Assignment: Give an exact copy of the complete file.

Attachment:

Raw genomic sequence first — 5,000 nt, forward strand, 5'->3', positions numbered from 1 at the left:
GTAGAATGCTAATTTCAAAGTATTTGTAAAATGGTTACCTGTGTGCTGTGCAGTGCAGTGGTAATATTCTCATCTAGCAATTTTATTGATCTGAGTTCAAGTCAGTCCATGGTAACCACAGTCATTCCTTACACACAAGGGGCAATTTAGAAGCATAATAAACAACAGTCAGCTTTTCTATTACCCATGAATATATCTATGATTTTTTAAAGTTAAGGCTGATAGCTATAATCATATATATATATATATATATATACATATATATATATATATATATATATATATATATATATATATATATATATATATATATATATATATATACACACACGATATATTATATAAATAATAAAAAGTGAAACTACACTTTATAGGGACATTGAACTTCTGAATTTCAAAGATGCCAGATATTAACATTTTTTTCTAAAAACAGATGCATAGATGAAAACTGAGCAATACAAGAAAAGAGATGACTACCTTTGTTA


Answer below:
Raw genomic sequence first — 5,000 nt, forward strand, 5'->3', positions numbered from 1 at the left:
GTAGAATGCTAATTTCAAAGTATTTGTAAAATGGTTACCTGTGTGCTGTGCAGTGCAGTGGTAATATTCTCATCTAGCAATTTTATTGATCTGAGTTCAAGTCAGTCCATGGTAACCACAGTCATTCCTTACACACAAGGGGCAATTTAGAAGCATAATAAACAACAGTCAGCTTTTCTATTACCCATGAATATATCTATGATTTTTTAAAGTTAAGGCTGATAGCTATAATCATATATATATATATATATATATACATATATATATATATATATATATATATATATATATATATATATATATATATATATATATATATATATACACACACGATATATTATATAAATAATAAAAAGTGAAACTACACTTTATAGGGACATTGAACTTCTGAATTTCAAAGATGCCAGATATTAACATTTTTTTCTAAAAACAGATGCATAGATGAAAACTGAGCAATACAAGAAAAGAGATGACTACCTTTGTTA